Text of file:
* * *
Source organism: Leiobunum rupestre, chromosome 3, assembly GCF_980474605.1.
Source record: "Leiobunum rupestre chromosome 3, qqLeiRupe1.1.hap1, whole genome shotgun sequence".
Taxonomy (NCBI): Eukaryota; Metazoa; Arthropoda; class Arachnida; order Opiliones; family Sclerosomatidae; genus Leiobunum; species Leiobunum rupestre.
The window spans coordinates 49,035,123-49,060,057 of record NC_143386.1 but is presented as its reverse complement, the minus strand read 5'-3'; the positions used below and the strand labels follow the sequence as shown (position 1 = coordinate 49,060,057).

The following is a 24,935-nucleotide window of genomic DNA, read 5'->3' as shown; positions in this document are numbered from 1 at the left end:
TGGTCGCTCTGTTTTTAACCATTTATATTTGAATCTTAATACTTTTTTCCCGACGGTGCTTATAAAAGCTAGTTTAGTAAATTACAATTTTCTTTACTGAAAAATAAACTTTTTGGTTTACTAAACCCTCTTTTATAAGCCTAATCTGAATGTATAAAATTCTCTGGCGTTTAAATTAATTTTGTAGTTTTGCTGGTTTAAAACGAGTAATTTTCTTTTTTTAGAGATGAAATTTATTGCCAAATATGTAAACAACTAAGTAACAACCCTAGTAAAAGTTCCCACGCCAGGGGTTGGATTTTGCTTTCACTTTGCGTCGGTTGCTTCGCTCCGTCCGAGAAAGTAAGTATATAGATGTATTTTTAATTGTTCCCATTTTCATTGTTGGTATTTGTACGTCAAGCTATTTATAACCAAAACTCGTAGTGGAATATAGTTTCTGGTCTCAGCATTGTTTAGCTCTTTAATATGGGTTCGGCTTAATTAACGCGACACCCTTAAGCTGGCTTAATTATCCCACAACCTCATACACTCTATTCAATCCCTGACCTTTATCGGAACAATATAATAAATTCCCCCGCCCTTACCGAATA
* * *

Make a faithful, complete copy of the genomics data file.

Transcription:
Source organism: Leiobunum rupestre, chromosome 3, assembly GCF_980474605.1.
Source record: "Leiobunum rupestre chromosome 3, qqLeiRupe1.1.hap1, whole genome shotgun sequence".
Taxonomy (NCBI): Eukaryota; Metazoa; Arthropoda; class Arachnida; order Opiliones; family Sclerosomatidae; genus Leiobunum; species Leiobunum rupestre.
The window spans coordinates 49,035,123-49,060,057 of record NC_143386.1 but is presented as its reverse complement, the minus strand read 5'-3'; the positions used below and the strand labels follow the sequence as shown (position 1 = coordinate 49,060,057).

The following is a 24,935-nucleotide window of genomic DNA, read 5'->3' as shown; positions in this document are numbered from 1 at the left end:
TGGTCGCTCTGTTTTTAACCATTTATATTTGAATCTTAATACTTTTTTCCCGACGGTGCTTATAAAAGCTAGTTTAGTAAATTACAATTTTCTTTACTGAAAAATAAACTTTTTGGTTTACTAAACCCTCTTTTATAAGCCTAATCTGAATGTATAAAATTCTCTGGCGTTTAAATTAATTTTGTAGTTTTGCTGGTTTAAAACGAGTAATTTTCTTTTTTTAGAGATGAAATTTATTGCCAAATATGTAAACAACTAAGTAACAACCCTAGTAAAAGTTCCCACGCCAGGGGTTGGATTTTGCTTTCACTTTGCGTCGGTTGCTTCGCTCCGTCCGAGAAAGTAAGTATATAGATGTATTTTTAATTGTTCCCATTTTCATTGTTGGTATTTGTACGTCAAGCTATTTATAACCAAAACTCGTAGTGGAATATAGTTTCTGGTCTCAGCATTGTTTAGCTCTTTAATATGGGTTCGGCTTAATTAACGCGACACCCTTAAGCTGGCTTAATTATCCCACAACCTCATACACTCTATTCAATCCCTGACCTTTATCGGAACAATATAATAAATTCCCCCGCCCTTACCGAATA